Andrew Hopkins is Emeritus Professor of Sociology at the Australian National University. His views on safety challenge current convention and have been developed, in part, through examination of a series of local and international catastrophic industrial accidents.
As a prolific writer, you could say Andrew Hopkins likes words. More specifically, he is preoccupied by the readability of his work. He believes himself to be at fault if the reader does not immediately understand his point, so strives to produce material that is easily grasped. This is a notable contrast to most academic writing, which can be impenetrable to readers with no previous knowledge of the topic.
To anyone familiar with his work, Hopkins’ tendency to go against the grain won’t surprise. As a sociologist, he applies his understanding of organisational structure to uncover the root cause of catastrophic events, going beyond the technical reasons for failure to determine the true underlying cause. While steeped in traditionally hazardous industry sectors, his thinking can be applied more broadly.
Hopkins’ foray into disaster analysis began after an explosion at the Appin Colliery in 1979 claimed 14 lives. While deeply affected by the event, it was the absence of prosecution in the face of clear criminal neglect that spurred the professor to pen an article titled ‘Crime Without Punishment: The Appin Mine Disaster’.
As his interest developed, so too did the number of journal articles and books he published on the topic. In addition to in-depth analyses of notorious accidents including the Deepwater Horizon oil spill in the Gulf of Mexico in 2010 and the BP Texas City refinery disaster of 2005, he has authored substantial material on the role and influence of management and organisational structure in safety.
Through his assessment of high-risk industries, Hopkins has developed a stance that questions the effectiveness — and, indeed, the very existence — of the ‘safety culture’ ethos so prominent in industry today.
Does ‘safety culture’ exist?
As Hopkins sees it, most attempts to create a safety culture focus on the way people think and feel about safety — their values — rather than on their practices. But changing values directly is an almost impossible task, he says.
“I used to think safety culture was a useful phrase — in fact, Safety Culture was going to be the title of one of my books, but I ultimately opted for Safety, Culture & Risk.
“Not only did it better encapsulate the content, but it aligned with my growing belief that the phrase ‘safety culture’ is so widely misused and misunderstood as to be an impediment. Focusing on culture distracts attention from where it should be — on creating and adhering to safe practices,” he said.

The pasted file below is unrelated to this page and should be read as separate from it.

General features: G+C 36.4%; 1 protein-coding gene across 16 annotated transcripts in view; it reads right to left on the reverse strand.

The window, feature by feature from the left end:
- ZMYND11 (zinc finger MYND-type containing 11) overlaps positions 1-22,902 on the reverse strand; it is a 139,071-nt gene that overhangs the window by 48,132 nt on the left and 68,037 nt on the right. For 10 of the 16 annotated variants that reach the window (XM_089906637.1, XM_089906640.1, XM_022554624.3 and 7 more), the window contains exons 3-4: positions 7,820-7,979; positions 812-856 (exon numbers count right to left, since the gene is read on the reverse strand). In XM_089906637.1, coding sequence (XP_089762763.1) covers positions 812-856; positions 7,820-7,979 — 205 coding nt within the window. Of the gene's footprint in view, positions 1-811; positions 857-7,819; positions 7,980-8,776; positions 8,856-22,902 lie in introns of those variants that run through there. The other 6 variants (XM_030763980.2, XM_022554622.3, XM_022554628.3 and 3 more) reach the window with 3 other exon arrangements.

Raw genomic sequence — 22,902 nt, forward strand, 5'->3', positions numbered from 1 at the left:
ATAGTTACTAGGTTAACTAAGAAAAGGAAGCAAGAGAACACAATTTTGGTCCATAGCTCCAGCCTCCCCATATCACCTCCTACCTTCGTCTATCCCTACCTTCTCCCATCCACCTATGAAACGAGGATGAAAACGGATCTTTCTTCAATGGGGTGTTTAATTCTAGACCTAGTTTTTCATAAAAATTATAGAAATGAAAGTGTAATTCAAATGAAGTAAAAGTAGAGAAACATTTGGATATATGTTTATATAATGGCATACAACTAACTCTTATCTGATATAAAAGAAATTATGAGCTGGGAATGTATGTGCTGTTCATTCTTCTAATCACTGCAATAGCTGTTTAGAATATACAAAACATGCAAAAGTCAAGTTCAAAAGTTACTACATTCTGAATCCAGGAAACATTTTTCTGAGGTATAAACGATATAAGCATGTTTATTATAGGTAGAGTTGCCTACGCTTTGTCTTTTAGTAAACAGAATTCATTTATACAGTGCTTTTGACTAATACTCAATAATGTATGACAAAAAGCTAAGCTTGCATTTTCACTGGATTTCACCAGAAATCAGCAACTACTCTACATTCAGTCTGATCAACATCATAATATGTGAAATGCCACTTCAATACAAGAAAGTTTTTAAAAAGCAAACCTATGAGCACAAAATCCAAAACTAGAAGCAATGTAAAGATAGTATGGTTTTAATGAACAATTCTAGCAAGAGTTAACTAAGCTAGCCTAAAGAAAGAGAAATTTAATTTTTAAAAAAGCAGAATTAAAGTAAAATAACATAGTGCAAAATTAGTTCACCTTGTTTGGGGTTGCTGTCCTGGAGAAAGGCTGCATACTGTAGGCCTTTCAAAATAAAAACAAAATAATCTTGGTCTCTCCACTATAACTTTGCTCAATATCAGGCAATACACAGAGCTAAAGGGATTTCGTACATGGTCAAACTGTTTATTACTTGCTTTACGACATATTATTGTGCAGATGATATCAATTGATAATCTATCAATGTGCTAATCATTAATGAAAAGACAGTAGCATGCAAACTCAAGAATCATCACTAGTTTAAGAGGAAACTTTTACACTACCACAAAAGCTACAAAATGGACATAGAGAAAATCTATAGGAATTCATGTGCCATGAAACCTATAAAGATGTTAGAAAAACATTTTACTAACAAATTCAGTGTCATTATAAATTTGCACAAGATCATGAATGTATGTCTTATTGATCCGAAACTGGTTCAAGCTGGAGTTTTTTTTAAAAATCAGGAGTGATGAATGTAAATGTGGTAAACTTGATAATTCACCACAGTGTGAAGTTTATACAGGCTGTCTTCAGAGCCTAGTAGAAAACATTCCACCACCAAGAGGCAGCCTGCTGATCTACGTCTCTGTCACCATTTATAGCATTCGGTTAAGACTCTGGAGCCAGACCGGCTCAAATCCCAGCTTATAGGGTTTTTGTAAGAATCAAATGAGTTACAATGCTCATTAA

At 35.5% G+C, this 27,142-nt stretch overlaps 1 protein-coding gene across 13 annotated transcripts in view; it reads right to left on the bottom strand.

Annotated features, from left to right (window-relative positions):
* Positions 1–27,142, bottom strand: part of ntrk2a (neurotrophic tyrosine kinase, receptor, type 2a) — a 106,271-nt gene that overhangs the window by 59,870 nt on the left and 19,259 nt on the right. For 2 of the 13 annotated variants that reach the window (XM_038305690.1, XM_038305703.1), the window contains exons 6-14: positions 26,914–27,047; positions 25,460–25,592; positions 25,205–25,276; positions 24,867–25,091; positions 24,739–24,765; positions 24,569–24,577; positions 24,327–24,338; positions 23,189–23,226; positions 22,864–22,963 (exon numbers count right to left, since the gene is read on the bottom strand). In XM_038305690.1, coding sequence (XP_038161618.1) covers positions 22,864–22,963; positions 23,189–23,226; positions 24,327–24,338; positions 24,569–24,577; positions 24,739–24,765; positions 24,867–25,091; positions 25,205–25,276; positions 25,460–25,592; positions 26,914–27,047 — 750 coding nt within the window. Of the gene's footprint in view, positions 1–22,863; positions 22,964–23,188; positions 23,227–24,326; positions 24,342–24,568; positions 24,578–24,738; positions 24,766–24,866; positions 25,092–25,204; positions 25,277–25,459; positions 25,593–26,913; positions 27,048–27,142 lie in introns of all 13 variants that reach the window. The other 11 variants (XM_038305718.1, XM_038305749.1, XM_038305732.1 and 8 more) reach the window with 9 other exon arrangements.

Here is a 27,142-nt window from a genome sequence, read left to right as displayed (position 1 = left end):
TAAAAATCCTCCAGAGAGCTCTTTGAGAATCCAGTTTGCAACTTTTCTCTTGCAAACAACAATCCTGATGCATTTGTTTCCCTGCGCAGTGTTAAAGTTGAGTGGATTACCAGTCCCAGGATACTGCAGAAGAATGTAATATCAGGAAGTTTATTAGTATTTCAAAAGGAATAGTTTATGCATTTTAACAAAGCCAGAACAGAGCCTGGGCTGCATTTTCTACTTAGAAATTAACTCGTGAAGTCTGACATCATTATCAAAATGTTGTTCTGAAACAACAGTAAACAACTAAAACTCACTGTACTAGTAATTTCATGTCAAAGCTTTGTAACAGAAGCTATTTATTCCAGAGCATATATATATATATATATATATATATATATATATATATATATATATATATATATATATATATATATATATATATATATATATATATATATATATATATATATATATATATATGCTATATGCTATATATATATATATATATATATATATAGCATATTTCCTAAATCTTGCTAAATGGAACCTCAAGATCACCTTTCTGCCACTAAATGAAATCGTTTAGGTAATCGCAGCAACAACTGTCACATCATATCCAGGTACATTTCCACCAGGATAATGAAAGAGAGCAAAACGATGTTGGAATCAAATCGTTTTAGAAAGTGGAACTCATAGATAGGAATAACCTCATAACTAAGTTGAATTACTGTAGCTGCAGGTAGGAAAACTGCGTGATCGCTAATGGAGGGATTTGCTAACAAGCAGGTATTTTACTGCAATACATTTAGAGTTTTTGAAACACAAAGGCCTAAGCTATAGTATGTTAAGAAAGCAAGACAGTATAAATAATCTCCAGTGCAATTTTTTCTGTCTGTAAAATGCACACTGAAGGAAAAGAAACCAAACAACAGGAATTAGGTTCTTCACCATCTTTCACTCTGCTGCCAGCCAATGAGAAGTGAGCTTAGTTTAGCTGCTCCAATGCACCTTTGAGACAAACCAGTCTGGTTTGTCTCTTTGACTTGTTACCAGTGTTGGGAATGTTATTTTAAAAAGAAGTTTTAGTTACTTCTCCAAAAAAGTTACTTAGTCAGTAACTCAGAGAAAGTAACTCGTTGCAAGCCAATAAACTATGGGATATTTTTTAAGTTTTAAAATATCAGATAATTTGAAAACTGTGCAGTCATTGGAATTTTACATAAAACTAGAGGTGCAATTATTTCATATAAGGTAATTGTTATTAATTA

Centring on practices is a more effective strategy, but one that Hopkins says can only be driven and enforced from the top down. He calls it “the way we do things around here”. Underpinning this is a singular concentration on risk — an issue he believes current organisational structures and incentive programs fail to adequately address.
“If you are serious, your business must be structured to promote safety. That means having a chief risk officer — as opposed to a safety officer — and they need the power required to set and impose the ‘way we do things around here’. Safety is not about changes at a grassroots level. The CRO should have the authority they need and report in to the CEO,” he said.
So, how did the ‘safety culture’ mentality gain such traction? Hopkins says there are two likely reasons.
“The current safety ethos doesn’t challenge typical organisational structure, so it’s accepted. The problem is that it takes attention away from where the real leaders of change are. There’s a focus on workshops and reporting at a frontline level. It puts effort into changing the way people think, when the real need is to change the way they behave.
“What I know from studying major accidents is that the companies involved don’t mess around with hearts and minds post-incident. They change their structure and give priority to what really matters.
“The second reason, and this may sound cynical, is that there’s an entire industry devoted to cultural change. Many people make a living out of consulting, offering educational workshops and presentations, so the approach has been designed to fit with what consultants can offer. Most can’t talk about organisational structure and effect any change, so the system is designed to suit that,” he said.
Disasters are rare — we haven’t had a major incident with numerous fatalities in Australia for over 20 years, but what Hopkins has gleaned studying high-risk environments, like air traffic control, can be applied in a normal industrial safety context.
“You need to ascertain the worst thing that can happen — a fatality, for example — and then focus on that. What I’ve learned is that there are always warning signs, so you need to work out what they are and how to pick them up.
“Say you utilise in-vehicle monitoring technology, don’t monitor speeding, because it’s irrelevant in terms of predicting failure. Monitor harsh braking, which suggests a lack of control and is a much more useful indicator.
“While these things must be recognised in order to better manage incident prevention, change needs to be driven from a senior level and you may have to overcome existing inertia,” he said.
If organisational commitment at the highest level is the only way to effect any meaningful change, what can be done if there’s no support at the top? Not much, according to Hopkins.
“It’s hopeless, you won’t get anywhere. You may as well quit and move on,” he said.
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